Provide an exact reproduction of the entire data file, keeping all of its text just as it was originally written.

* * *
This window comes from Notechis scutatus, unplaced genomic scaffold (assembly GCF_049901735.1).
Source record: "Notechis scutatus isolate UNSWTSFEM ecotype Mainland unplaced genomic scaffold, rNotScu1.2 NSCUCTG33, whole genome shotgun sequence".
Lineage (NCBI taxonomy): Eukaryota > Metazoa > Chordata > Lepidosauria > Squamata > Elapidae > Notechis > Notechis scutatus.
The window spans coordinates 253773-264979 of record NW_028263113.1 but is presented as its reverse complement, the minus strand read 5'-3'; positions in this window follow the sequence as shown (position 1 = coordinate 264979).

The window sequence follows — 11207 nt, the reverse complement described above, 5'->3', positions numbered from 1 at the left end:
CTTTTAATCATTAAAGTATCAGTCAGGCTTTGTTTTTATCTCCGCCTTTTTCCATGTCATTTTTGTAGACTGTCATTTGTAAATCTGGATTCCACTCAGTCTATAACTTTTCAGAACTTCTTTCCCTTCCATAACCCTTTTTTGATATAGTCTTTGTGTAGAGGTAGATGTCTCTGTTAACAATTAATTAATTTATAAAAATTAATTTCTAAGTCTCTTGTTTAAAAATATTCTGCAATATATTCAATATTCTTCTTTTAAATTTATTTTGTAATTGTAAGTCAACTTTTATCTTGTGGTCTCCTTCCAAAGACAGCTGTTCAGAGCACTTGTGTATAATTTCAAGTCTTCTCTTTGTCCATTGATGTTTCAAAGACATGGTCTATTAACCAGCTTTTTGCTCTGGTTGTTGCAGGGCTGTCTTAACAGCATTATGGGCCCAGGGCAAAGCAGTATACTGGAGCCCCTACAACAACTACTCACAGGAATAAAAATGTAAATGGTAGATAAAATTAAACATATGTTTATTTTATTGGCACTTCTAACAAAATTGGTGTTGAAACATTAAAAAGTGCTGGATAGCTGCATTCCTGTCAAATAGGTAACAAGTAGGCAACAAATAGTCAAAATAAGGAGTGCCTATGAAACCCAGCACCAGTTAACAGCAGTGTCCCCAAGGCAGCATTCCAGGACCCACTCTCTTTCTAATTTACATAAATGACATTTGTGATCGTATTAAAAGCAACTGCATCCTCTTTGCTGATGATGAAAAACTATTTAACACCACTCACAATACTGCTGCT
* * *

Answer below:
This window comes from Notechis scutatus, unplaced genomic scaffold (assembly GCF_049901735.1).
Source record: "Notechis scutatus isolate UNSWTSFEM ecotype Mainland unplaced genomic scaffold, rNotScu1.2 NSCUCTG33, whole genome shotgun sequence".
Lineage (NCBI taxonomy): Eukaryota > Metazoa > Chordata > Lepidosauria > Squamata > Elapidae > Notechis > Notechis scutatus.
The window spans coordinates 253773-264979 of record NW_028263113.1 but is presented as its reverse complement, the minus strand read 5'-3'; positions in this window follow the sequence as shown (position 1 = coordinate 264979).

The window sequence follows — 11207 nt, the reverse complement described above, 5'->3', positions numbered from 1 at the left end:
CTTTTAATCATTAAAGTATCAGTCAGGCTTTGTTTTTATCTCCGCCTTTTTCCATGTCATTTTTGTAGACTGTCATTTGTAAATCTGGATTCCACTCAGTCTATAACTTTTCAGAACTTCTTTCCCTTCCATAACCCTTTTTTGATATAGTCTTTGTGTAGAGGTAGATGTCTCTGTTAACAATTAATTAATTTATAAAAATTAATTTCTAAGTCTCTTGTTTAAAAATATTCTGCAATATATTCAATATTCTTCTTTTAAATTTATTTTGTAATTGTAAGTCAACTTTTATCTTGTGGTCTCCTTCCAAAGACAGCTGTTCAGAGCACTTGTGTATAATTTCAAGTCTTCTCTTTGTCCATTGATGTTTCAAAGACATGGTCTATTAACCAGCTTTTTGCTCTGGTTGTTGCAGGGCTGTCTTAACAGCATTATGGGCCCAGGGCAAAGCAGTATACTGGAGCCCCTACAACAACTACTCACAGGAATAAAAATGTAAATGGTAGATAAAATTAAACATATGTTTATTTTATTGGCACTTCTAACAAAATTGGTGTTGAAACATTAAAAAGTGCTGGATAGCTGCATTCCTGTCAAATAGGTAACAAGTAGGCAACAAATAGTCAAAATAAGGAGTGCCTATGAAACCCAGCACCAGTTAACAGCAGTGTCCCCAAGGCAGCATTCCAGGACCCACTCTCTTTCTAATTTACATAAATGACATTTGTGATCGTATTAAAAGCAACTGCATCCTCTTTGCTGATGATGAAAAACTATTTAACACCACTCACAATACTGCTGCT